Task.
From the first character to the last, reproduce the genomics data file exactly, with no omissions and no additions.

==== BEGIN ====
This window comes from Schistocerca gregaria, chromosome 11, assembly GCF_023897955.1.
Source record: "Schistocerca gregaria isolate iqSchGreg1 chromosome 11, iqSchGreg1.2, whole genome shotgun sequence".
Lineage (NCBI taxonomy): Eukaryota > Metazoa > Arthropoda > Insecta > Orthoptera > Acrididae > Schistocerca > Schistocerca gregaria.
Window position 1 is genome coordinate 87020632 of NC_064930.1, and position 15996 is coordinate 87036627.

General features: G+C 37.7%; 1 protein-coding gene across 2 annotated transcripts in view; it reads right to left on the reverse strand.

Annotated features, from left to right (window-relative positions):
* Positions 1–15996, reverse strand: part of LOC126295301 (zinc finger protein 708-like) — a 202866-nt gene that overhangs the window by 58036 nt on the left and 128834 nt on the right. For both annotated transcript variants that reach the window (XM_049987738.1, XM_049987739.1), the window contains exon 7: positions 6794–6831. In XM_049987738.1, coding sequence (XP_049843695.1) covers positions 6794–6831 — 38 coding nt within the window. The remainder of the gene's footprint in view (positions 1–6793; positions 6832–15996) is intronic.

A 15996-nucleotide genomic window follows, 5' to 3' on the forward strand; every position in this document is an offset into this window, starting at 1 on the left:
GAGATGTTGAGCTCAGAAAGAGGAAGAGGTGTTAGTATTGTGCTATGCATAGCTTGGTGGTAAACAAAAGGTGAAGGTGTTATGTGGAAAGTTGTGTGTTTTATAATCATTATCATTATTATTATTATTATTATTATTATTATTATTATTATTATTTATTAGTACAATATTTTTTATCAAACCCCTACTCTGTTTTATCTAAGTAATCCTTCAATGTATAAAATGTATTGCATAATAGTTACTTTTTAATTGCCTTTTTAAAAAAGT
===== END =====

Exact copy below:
This window comes from Schistocerca gregaria, chromosome 11, assembly GCF_023897955.1.
Source record: "Schistocerca gregaria isolate iqSchGreg1 chromosome 11, iqSchGreg1.2, whole genome shotgun sequence".
Lineage (NCBI taxonomy): Eukaryota > Metazoa > Arthropoda > Insecta > Orthoptera > Acrididae > Schistocerca > Schistocerca gregaria.
Window position 1 is genome coordinate 87020632 of NC_064930.1, and position 15996 is coordinate 87036627.

General features: G+C 37.7%; 1 protein-coding gene across 2 annotated transcripts in view; it reads right to left on the reverse strand.

Annotated features, from left to right (window-relative positions):
* Positions 1–15996, reverse strand: part of LOC126295301 (zinc finger protein 708-like) — a 202866-nt gene that overhangs the window by 58036 nt on the left and 128834 nt on the right. For both annotated transcript variants that reach the window (XM_049987738.1, XM_049987739.1), the window contains exon 7: positions 6794–6831. In XM_049987738.1, coding sequence (XP_049843695.1) covers positions 6794–6831 — 38 coding nt within the window. The remainder of the gene's footprint in view (positions 1–6793; positions 6832–15996) is intronic.

A 15996-nucleotide genomic window follows, 5' to 3' on the forward strand; every position in this document is an offset into this window, starting at 1 on the left:
GAGATGTTGAGCTCAGAAAGAGGAAGAGGTGTTAGTATTGTGCTATGCATAGCTTGGTGGTAAACAAAAGGTGAAGGTGTTATGTGGAAAGTTGTGTGTTTTATAATCATTATCATTATTATTATTATTATTATTATTATTATTATTATTATTATTTATTAGTACAATATTTTTTATCAAACCCCTACTCTGTTTTATCTAAGTAATCCTTCAATGTATAAAATGTATTGCATAATAGTTACTTTTTAATTGCCTTTTTAAAAAAGT